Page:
Only Blackman Who Fought Defending Poland Against Hitler Was a Yorubaman,


Only blackman who fought defending Poland against Hitler was a Yorubaman,

Brown Agboola: Account of Courage, The story of the only black soldier that fought in Poland against Hitler in 1939

August Agbola O’Browne was born on 22 July 1895 in Lagos, the largest city of modern-day Nigeria, to Nigerian parents, possibly from the Yoruba tribe.

O’Browne immigrated to Poland in 1922. He lived at Złota Street in Warsaw.
He was a professional musician, a drummer who worked in clubs in Warsaw.

His first album, recorded in 1928, made history, for he was the first West African jazzman to achieve this.

He married a Polish woman; they had two children – Ryszard (Richard) in 1928 and Aleksander (Alexander) in 1929.His friends and neighbors remembered him as a very intelligent, courteous person, and a polyglot (he spoke six languages).

In 1949, he joined the Society of Fighters for Freedom and Democracy.In the survey, he claimed that he fought in the Invasion of Poland in 1939, defending besieged Warsaw, and in the Warsaw Uprising in 1944. He stated that in the Uprising his code name was “Ali” and that he belonged to the unit led by Corporal Aleksander Marciński, code-name “Łabędź” (“Swan”).
The unit fought in the Śródmieście district of Warsaw. Based on the name of the commander, historians confirmed that battalion “Iwo” fought in the district of Śródmieście Południowe (Southern Srodmiescie).Jan Radecki, code name “Czarny” (“Black”), another participant of the same uprising claimed that he saw a black man at the HQ of the battalion “Iwo” at ulica Marszałkowska 74 (74 Marszalkowska Street), possibly in the communication section. Radecki did not remember the exact personal data of the black insurgent.[6] There are indications that before the uprising O’Browne was connected with the resistance and distributed illegal, underground newspapers (bibuła).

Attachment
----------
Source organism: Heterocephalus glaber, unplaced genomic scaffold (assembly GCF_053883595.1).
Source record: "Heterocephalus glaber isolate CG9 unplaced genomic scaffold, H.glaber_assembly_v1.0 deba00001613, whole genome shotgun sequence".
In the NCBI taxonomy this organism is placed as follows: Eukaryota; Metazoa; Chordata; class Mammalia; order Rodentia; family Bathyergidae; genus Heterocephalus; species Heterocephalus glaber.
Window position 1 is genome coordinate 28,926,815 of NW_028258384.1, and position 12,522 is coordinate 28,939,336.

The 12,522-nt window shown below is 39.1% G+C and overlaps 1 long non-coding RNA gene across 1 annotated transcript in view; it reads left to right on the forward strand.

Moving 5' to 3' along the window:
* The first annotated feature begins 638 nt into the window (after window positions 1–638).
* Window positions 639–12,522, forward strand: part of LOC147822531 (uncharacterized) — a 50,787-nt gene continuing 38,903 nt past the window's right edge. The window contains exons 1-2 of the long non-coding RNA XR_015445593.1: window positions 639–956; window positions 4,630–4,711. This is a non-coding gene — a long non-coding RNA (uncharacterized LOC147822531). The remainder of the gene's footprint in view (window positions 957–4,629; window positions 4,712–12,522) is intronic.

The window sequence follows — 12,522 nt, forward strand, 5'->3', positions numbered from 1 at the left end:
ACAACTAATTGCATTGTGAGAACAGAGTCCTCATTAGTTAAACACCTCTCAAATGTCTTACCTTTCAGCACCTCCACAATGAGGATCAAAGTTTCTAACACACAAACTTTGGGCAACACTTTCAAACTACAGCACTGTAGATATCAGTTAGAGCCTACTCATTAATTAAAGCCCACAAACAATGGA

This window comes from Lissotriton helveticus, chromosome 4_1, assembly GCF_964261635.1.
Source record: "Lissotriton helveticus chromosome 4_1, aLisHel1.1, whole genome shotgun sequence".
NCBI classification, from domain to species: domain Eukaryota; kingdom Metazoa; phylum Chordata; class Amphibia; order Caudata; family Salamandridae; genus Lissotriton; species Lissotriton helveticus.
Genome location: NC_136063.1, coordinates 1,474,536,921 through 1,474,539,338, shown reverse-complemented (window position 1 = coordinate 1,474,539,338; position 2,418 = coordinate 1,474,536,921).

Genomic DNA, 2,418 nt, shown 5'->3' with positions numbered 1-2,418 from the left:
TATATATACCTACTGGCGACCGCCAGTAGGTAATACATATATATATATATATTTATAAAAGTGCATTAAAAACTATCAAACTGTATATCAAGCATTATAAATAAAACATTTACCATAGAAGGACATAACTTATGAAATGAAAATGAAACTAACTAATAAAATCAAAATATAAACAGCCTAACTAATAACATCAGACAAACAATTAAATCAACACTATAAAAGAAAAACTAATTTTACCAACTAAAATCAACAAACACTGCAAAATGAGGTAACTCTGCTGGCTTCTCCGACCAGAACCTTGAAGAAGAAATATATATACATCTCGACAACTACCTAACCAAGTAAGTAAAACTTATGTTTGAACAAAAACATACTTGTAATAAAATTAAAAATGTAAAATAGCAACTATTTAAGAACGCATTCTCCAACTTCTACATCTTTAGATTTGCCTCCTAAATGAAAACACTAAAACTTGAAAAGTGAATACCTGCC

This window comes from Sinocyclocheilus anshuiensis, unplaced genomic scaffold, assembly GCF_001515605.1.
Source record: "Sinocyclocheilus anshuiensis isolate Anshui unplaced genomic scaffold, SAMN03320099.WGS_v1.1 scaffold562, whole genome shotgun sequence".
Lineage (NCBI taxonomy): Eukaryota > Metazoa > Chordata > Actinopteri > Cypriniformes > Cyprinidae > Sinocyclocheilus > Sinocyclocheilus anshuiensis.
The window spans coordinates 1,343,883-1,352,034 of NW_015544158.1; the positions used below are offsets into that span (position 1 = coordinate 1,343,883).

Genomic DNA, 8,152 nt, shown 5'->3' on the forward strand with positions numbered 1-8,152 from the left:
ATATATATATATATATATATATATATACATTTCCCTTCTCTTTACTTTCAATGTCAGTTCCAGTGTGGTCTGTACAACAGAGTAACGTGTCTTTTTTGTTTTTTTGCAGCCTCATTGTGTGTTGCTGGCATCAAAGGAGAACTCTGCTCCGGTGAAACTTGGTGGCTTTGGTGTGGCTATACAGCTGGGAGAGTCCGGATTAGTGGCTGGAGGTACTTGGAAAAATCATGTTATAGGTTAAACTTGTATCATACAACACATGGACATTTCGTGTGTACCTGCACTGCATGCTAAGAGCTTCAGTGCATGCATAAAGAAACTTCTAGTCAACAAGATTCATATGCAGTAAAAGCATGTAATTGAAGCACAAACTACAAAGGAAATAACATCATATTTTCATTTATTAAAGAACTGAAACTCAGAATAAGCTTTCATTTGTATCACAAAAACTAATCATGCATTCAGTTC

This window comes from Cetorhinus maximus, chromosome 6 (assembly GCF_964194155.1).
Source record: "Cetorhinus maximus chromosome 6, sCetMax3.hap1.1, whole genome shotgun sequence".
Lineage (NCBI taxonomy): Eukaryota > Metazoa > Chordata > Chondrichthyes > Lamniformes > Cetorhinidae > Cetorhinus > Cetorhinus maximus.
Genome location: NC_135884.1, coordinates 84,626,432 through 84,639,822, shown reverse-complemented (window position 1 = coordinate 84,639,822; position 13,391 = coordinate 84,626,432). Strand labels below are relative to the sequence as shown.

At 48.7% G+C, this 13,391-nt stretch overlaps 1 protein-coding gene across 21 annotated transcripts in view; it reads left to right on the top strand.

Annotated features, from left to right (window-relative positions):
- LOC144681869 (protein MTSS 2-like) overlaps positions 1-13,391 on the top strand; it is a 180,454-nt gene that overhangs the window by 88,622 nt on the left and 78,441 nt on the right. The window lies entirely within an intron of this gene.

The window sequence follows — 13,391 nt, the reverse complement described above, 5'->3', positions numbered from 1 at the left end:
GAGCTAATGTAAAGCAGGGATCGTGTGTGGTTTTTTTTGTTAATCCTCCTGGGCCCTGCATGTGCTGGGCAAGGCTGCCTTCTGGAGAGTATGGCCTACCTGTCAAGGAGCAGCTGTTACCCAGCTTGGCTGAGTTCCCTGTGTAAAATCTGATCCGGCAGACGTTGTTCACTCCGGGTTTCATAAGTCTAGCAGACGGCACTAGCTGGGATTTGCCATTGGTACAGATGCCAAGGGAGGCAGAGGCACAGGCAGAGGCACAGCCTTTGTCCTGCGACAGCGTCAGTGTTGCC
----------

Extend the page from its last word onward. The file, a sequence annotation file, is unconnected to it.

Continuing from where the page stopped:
There is little reliable information on his life after the war. Around 1949 he worked in the Department of Culture and Art of the City of Warsaw; later he continued his music career, playing in restaurants in Warsaw.

O’Browne emigrated to Great Britain in 1958. There he lived anonymously for almost two decades and died around 1976.

Information about O’Browne’s existence was discovered by historian Zbigniew Osiński from the Warsaw Uprising Museum around 2010; another historian Krzysztof Komorowski noted that if the story of his existence and participation in the Uprising as the only documented black insurgent is true, it is quite sensational. Nonetheless, Polish historians have found enough corroborating evidence to conclude that the existence of O’Browne, and the story of his participation in the Uprising, is very likely true.


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